What would the holidays be without brands capitalizing on/exploiting seasonal cheer? I don’t remember a world without red and green Hershey’s Kisses wrappers or a December commercial without faint sleigh bells in the distance. Honestly, for some people, over-the-top holiday spirit is half the fun – I mean, how else do you explain that inflatable Santa in your neighbor’s yard? However, as merry as your intentions, how do you draw the line between authentic and cringeworthy when it comes to your holiday content?
- On the first day of Christmas my true love gave to me…NOTHING – stop it with The 12 Days of Christmas posts! As much fun as it is to count an absurd number of birds, no one wants to hear it as a part of your holiday promotional campaign. Plus, don’t we all stop after five golden rings anyway?
- The season of giving doesn’t mean it’s the only time you give. Giving campaigns are abundant this time of year, and the disingenuous ones are easier to spot than you might think. Organizations pledging donations to a worthy cause is sometimes nothing more than a way to get customers to purchase a new product. And believe me, your 25-cents-per-gingerbread man promotion isn’t fooling anyone, and it certainly isn’t making a dent in the red Salvation Army bucket. (Also, giving only because everyone else is giving is just as noticeable as the other 11 months when you’re not.)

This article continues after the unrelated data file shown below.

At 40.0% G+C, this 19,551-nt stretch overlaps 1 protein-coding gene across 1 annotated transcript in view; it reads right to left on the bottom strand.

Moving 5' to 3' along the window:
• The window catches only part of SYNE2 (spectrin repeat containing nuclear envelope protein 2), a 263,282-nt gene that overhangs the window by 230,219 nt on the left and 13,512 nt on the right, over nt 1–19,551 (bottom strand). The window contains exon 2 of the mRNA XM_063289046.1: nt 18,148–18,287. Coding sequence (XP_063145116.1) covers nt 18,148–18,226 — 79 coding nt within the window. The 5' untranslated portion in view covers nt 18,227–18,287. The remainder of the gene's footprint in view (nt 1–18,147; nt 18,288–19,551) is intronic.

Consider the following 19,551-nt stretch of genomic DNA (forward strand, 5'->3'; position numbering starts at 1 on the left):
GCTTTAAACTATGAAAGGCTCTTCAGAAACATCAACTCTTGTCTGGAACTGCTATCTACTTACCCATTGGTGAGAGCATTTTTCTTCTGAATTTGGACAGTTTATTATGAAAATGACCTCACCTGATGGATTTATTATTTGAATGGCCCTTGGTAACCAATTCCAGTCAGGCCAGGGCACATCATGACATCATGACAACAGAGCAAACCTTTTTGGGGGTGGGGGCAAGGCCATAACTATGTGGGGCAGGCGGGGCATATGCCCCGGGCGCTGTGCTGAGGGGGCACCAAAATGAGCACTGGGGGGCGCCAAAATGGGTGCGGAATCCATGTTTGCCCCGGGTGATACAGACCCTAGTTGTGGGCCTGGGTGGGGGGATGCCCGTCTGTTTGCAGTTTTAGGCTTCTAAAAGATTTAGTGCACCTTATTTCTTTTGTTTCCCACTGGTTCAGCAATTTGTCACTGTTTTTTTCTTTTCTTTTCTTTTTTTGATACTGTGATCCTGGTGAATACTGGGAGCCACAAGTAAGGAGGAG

- “Give the gift of…” ceasing to use this and many other cliche holiday phrases. I’m serious, no more “‘tis the season of deals,” “give the gift of [insert product name]” or “‘twas the night before savings.” Additionally, tread carefully with your overzealous ho ho ho’s and fa la la la’s. Overuse of words like these make your holiday posts seem forced and more like a radio station playing Christmas music in November rather than a brand trying to enjoy the spirit of the season. We all have access to a calendar; you don’t have to point out what month it is in each post.
- STOP DISTRIBUTION! Seriously, just because you scheduled your social media post to go out on Black Friday doesn’t mean the new algorithms will know not to show it the Monday afterwards. Nope, your audience could be seeing Cyber Monday deals well into the first week of December – and nothing diminishes that holly jolly feeling like having to pay full price for something.
A few parting words of wisdom: Presenting anything as a stocking stuffer makes it look lackluster.he gift emoji is overdone. And putting a beat behind jingle bells is cringe-y and 15 years too late. So, may your days be merry and bright…and may all…your…social posts…geeeeet liiiiiiife.